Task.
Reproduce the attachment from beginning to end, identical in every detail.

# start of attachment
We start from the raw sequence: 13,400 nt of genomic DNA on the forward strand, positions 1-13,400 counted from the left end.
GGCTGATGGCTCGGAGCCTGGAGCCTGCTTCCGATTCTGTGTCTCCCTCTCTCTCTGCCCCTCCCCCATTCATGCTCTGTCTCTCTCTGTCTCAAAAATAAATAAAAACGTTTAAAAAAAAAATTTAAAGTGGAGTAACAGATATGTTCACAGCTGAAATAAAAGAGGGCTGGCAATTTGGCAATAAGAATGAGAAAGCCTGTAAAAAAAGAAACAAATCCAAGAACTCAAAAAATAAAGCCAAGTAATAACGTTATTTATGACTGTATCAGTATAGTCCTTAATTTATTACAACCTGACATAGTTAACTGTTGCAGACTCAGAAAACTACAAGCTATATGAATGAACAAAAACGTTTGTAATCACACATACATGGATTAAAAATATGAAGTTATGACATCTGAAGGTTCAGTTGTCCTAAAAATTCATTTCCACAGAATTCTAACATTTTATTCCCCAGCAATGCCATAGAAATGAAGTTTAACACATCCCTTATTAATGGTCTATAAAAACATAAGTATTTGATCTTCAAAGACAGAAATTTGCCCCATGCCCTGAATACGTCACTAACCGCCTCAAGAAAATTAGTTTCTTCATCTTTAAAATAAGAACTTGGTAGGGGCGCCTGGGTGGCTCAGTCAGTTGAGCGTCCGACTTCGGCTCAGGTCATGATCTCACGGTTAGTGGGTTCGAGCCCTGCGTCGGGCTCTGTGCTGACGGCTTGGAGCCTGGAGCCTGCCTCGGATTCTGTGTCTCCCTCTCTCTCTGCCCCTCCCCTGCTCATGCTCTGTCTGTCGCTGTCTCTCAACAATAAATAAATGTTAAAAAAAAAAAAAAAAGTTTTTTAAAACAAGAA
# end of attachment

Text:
We start from the raw sequence: 13,400 nt of genomic DNA on the forward strand, positions 1-13,400 counted from the left end.
GGCTGATGGCTCGGAGCCTGGAGCCTGCTTCCGATTCTGTGTCTCCCTCTCTCTCTGCCCCTCCCCCATTCATGCTCTGTCTCTCTCTGTCTCAAAAATAAATAAAAACGTTTAAAAAAAAAATTTAAAGTGGAGTAACAGATATGTTCACAGCTGAAATAAAAGAGGGCTGGCAATTTGGCAATAAGAATGAGAAAGCCTGTAAAAAAAGAAACAAATCCAAGAACTCAAAAAATAAAGCCAAGTAATAACGTTATTTATGACTGTATCAGTATAGTCCTTAATTTATTACAACCTGACATAGTTAACTGTTGCAGACTCAGAAAACTACAAGCTATATGAATGAACAAAAACGTTTGTAATCACACATACATGGATTAAAAATATGAAGTTATGACATCTGAAGGTTCAGTTGTCCTAAAAATTCATTTCCACAGAATTCTAACATTTTATTCCCCAGCAATGCCATAGAAATGAAGTTTAACACATCCCTTATTAATGGTCTATAAAAACATAAGTATTTGATCTTCAAAGACAGAAATTTGCCCCATGCCCTGAATACGTCACTAACCGCCTCAAGAAAATTAGTTTCTTCATCTTTAAAATAAGAACTTGGTAGGGGCGCCTGGGTGGCTCAGTCAGTTGAGCGTCCGACTTCGGCTCAGGTCATGATCTCACGGTTAGTGGGTTCGAGCCCTGCGTCGGGCTCTGTGCTGACGGCTTGGAGCCTGGAGCCTGCCTCGGATTCTGTGTCTCCCTCTCTCTCTGCCCCTCCCCTGCTCATGCTCTGTCTGTCGCTGTCTCTCAACAATAAATAAATGTTAAAAAAAAAAAAAAAAGTTTTTTAAAACAAGAA